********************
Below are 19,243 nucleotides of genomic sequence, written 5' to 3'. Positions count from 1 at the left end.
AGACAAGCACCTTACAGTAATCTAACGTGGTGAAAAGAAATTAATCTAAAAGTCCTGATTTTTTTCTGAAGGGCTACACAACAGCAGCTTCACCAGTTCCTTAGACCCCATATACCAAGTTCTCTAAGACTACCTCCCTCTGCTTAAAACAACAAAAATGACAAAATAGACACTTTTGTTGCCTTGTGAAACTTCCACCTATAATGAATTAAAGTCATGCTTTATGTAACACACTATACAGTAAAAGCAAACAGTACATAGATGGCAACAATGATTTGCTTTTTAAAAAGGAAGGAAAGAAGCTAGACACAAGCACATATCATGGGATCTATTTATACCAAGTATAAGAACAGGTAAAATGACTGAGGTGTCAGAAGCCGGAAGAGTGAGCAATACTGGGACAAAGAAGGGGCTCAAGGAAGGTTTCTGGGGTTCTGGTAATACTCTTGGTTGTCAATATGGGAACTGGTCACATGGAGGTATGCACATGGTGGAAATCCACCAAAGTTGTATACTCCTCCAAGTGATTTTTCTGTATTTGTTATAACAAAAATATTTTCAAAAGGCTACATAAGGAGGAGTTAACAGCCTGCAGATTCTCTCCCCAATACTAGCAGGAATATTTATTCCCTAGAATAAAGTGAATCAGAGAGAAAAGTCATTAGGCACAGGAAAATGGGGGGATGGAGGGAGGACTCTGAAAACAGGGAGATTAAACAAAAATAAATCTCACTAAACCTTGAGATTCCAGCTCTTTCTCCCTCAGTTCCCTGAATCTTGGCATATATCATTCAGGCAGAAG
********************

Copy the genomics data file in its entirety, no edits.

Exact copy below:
Below are 19,243 nucleotides of genomic sequence, written 5' to 3'. Positions count from 1 at the left end.
AGACAAGCACCTTACAGTAATCTAACGTGGTGAAAAGAAATTAATCTAAAAGTCCTGATTTTTTTCTGAAGGGCTACACAACAGCAGCTTCACCAGTTCCTTAGACCCCATATACCAAGTTCTCTAAGACTACCTCCCTCTGCTTAAAACAACAAAAATGACAAAATAGACACTTTTGTTGCCTTGTGAAACTTCCACCTATAATGAATTAAAGTCATGCTTTATGTAACACACTATACAGTAAAAGCAAACAGTACATAGATGGCAACAATGATTTGCTTTTTAAAAAGGAAGGAAAGAAGCTAGACACAAGCACATATCATGGGATCTATTTATACCAAGTATAAGAACAGGTAAAATGACTGAGGTGTCAGAAGCCGGAAGAGTGAGCAATACTGGGACAAAGAAGGGGCTCAAGGAAGGTTTCTGGGGTTCTGGTAATACTCTTGGTTGTCAATATGGGAACTGGTCACATGGAGGTATGCACATGGTGGAAATCCACCAAAGTTGTATACTCCTCCAAGTGATTTTTCTGTATTTGTTATAACAAAAATATTTTCAAAAGGCTACATAAGGAGGAGTTAACAGCCTGCAGATTCTCTCCCCAATACTAGCAGGAATATTTATTCCCTAGAATAAAGTGAATCAGAGAGAAAAGTCATTAGGCACAGGAAAATGGGGGGATGGAGGGAGGACTCTGAAAACAGGGAGATTAAACAAAAATAAATCTCACTAAACCTTGAGATTCCAGCTCTTTCTCCCTCAGTTCCCTGAATCTTGGCATATATCATTCAGGCAGAAG